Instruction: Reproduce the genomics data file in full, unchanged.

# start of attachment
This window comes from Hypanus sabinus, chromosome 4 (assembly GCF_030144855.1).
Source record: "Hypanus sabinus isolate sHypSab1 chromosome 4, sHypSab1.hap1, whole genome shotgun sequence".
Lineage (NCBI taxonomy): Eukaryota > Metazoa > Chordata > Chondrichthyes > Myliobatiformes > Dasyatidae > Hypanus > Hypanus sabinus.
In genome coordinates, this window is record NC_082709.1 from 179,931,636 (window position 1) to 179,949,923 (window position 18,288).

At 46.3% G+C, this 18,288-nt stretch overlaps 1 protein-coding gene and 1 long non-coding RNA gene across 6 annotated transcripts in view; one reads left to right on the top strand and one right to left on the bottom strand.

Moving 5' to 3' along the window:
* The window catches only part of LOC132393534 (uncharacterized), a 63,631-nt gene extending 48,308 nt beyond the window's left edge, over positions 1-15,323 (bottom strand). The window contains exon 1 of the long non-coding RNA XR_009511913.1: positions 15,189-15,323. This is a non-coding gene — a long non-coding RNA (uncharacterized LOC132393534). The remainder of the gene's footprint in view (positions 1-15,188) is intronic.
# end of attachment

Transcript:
This window comes from Hypanus sabinus, chromosome 4 (assembly GCF_030144855.1).
Source record: "Hypanus sabinus isolate sHypSab1 chromosome 4, sHypSab1.hap1, whole genome shotgun sequence".
Lineage (NCBI taxonomy): Eukaryota > Metazoa > Chordata > Chondrichthyes > Myliobatiformes > Dasyatidae > Hypanus > Hypanus sabinus.
In genome coordinates, this window is record NC_082709.1 from 179,931,636 (window position 1) to 179,949,923 (window position 18,288).

At 46.3% G+C, this 18,288-nt stretch overlaps 1 protein-coding gene and 1 long non-coding RNA gene across 6 annotated transcripts in view; one reads left to right on the top strand and one right to left on the bottom strand.

Moving 5' to 3' along the window:
* The window catches only part of LOC132393534 (uncharacterized), a 63,631-nt gene extending 48,308 nt beyond the window's left edge, over positions 1-15,323 (bottom strand). The window contains exon 1 of the long non-coding RNA XR_009511913.1: positions 15,189-15,323. This is a non-coding gene — a long non-coding RNA (uncharacterized LOC132393534). The remainder of the gene's footprint in view (positions 1-15,188) is intronic.